NSE BANKING INDEX. SOURCE: NSE
Following the directive of the CBN in October, Nigerian banks are seen slashing their dividend pay-outs as they seek to ramp up capital from retained earnings. In upgrading the Nigerian banking system to Basel2/3 by the CBN, banks will need to maintain adequate capital buffers to go with the increasing risk profile. The upgrade will mean that there will be significant changes to what is being regarded as qualifying capital by the banks. As a result, capital shortfalls have surfaced. In addition, the CBN has limited Tier-2 capital to only 33 percent of Tier-1.
The directive was issued “in order to facilitate adequate capital build up for banks in tandem with their risk appetite”. Being easier and cheaper to secure, the CBN is seen trying to push banks to rely more on their retained earnings (internal capital generation) rather than external capital generation.
The impact of the CBN directive on the stocks, prima facie looks to be harmless, when the CAR levels of banks are evaluated. Furthermore, the NPL ratios of most of the banks look to be in decent territory.
The third criteria, the Composite Risk Ratio, which measures the overall risk a bank faces, is however the key deciding factor as to whether a bank will pay dividends or not, or the degree of pay-out. Unfortunately, since neither the CBN nor the banks discloses information on the CRR ratings, making sure-footed decisions wouldn’t be easy.
According to RenCap, it is understood that the best rated bank is assigned a ‘Moderate’ risk rating, and a number of other banks are likely to be on a risk rating of ‘Above Average’ or ‘High’.
“The risk that a number of other banks’ Composite Risk Rating affects their dividend pay-out ratio is high, says Soji Solanke Banking Analyst for Sub Saharan Africa at Renaissance Capital.”
With this as the most likely case, RenCap “believes the case for lower dividend pay-outs from FY14E is supported.”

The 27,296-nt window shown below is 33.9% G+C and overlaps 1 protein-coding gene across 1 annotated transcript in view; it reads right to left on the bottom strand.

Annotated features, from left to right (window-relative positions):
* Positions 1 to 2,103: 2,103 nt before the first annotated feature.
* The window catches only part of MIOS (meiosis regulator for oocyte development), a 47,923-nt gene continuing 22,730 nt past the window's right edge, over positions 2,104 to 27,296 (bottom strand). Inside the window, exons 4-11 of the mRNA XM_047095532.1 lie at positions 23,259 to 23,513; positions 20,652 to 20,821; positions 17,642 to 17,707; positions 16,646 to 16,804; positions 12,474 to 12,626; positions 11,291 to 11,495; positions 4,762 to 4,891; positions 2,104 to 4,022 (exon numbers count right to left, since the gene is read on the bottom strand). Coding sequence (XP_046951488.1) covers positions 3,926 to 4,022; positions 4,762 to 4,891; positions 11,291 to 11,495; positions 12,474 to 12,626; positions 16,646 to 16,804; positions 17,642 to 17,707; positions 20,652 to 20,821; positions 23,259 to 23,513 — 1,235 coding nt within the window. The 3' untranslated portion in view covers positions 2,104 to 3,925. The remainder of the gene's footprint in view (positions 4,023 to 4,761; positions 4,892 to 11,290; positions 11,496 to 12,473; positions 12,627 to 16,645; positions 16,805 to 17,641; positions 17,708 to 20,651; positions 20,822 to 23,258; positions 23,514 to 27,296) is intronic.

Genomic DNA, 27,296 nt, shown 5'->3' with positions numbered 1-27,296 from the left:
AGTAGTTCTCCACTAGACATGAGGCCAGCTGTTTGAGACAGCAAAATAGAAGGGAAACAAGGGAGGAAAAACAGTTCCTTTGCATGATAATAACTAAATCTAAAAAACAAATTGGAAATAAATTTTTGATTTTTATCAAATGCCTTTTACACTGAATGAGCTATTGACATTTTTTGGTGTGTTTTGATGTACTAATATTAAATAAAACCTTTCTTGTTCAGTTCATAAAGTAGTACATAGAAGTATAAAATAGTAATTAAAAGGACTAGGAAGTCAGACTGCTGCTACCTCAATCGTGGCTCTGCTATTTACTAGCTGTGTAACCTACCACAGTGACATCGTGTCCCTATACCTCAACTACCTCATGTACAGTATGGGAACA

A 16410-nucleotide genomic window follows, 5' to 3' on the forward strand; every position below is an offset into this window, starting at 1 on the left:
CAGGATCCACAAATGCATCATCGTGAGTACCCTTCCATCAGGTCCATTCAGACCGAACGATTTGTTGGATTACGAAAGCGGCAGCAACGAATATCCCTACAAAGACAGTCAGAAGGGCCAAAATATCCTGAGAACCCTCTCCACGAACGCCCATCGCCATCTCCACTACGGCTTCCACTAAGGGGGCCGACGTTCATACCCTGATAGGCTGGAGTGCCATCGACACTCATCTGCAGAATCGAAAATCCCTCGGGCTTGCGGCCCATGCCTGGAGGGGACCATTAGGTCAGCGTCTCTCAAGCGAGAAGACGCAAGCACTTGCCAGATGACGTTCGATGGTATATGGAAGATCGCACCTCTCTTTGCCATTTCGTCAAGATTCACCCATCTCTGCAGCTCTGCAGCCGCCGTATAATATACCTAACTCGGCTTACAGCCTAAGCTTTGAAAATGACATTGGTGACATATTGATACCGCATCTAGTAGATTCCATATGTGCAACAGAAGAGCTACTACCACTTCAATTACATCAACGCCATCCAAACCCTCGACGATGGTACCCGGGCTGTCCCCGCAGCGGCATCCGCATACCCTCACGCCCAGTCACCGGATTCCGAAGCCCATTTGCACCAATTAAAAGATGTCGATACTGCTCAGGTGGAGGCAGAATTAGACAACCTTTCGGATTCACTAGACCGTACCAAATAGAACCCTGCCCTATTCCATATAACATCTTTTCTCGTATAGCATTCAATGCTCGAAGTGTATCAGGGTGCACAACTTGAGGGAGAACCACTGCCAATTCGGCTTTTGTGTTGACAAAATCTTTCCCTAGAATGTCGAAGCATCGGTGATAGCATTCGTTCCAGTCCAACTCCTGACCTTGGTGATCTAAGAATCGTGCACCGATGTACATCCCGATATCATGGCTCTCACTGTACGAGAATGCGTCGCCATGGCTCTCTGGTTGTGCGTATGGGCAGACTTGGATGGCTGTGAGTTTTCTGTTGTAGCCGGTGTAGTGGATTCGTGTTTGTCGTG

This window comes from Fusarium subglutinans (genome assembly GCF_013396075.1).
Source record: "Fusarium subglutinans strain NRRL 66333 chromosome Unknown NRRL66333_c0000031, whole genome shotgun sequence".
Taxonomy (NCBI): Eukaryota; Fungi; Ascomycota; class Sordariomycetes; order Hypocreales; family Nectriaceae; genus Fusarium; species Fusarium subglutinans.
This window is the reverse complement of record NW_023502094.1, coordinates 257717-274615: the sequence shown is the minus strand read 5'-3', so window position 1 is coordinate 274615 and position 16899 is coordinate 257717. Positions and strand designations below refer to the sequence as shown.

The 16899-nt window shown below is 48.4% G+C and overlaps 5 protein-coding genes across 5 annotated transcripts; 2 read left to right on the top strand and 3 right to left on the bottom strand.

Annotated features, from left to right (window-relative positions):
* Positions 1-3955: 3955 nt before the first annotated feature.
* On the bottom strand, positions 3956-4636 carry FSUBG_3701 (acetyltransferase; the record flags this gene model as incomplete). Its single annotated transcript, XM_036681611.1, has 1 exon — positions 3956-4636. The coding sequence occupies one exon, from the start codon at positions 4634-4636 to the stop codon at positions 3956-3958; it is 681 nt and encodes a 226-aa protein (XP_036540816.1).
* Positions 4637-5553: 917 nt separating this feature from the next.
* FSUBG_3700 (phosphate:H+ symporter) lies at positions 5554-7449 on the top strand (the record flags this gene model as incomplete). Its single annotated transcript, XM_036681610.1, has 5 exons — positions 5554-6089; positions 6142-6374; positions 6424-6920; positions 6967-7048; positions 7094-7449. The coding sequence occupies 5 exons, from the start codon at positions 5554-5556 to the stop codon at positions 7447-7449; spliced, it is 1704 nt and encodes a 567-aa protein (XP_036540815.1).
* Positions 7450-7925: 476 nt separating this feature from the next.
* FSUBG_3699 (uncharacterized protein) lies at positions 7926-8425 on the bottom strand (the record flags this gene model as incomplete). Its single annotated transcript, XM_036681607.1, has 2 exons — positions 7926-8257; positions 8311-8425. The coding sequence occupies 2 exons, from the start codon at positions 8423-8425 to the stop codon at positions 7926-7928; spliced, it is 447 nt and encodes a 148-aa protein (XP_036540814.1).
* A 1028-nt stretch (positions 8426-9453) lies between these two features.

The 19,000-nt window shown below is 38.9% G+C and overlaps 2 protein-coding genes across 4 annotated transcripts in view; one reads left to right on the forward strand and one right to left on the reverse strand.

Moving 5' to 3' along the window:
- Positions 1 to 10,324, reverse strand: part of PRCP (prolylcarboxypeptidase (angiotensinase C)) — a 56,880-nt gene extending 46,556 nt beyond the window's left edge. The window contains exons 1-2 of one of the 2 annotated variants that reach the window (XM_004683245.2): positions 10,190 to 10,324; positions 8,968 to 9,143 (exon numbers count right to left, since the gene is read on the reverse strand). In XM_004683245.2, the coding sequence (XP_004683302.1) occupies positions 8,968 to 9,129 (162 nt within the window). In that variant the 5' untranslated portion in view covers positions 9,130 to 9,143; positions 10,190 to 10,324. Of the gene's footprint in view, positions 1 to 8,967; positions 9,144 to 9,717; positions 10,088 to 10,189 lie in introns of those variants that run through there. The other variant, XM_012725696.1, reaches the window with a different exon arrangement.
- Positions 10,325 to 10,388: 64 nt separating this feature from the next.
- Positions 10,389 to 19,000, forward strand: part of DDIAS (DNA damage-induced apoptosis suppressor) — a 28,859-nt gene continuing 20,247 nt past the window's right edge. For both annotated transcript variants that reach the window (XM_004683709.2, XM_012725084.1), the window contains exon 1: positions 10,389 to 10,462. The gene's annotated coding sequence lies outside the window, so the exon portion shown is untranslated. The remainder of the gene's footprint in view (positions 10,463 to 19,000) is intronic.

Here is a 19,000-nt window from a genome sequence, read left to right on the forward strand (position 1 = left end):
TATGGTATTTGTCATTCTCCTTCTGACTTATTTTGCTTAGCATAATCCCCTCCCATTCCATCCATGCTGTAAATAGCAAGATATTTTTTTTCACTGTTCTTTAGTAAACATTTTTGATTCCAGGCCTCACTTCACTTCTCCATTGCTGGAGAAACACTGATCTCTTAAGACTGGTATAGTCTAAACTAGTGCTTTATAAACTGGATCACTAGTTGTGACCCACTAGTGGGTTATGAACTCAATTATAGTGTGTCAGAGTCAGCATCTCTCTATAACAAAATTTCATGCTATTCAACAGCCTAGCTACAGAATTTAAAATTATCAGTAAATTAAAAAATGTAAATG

Hence, it is increasingly likely that a majority of banks will either not pay dividends, or pay to a lesser degree, given that they could have a heightened risk profile. This is already amidst the slow growth in bank earnings which have served to depress their stock prices.
Additionally, the banks that will not be directly affected by the CBN directive will be expected to also limit pay-outs in view of the difficult operating environment.
“We believe that this new directive in addition to the transition to Basel 2/3 combine to move the Nigerian banking system into an “era of lower dividend pay-outs”, says Soji further.
Since investors might not be benefiting from dividend pay-outs, they will expect to benefit from capital gains (rise in share price). However, from the capital gains perspective, banking stocks aren’t faring any better.
The NSE Banking Index (the index of Nigerian banks trading on the exchange, covering the share performance of ten major banks trading on the exchange) has returned -15.5 percent YtD (as at the time if writing), while the All Share Index has returned a less-severe -8.9 percent.
Worse still, share dilutions are seen as affected banks look to raise more equity. This of course, will result in reduced earnings per share, which will have knock-on implications for future share valuations.
The attractiveness of holding bank equity assets is therefore seen losing its appeal in the near term. The caveat however, is that since the NSE-ASI correlates strongly with the NSE Banking index, few stocks outside banking stocks will comprehensively outperform. The reduced dividend pay-out by banks could still compare favourably with other stocks.
NSI ALSI. SOURCE: NSE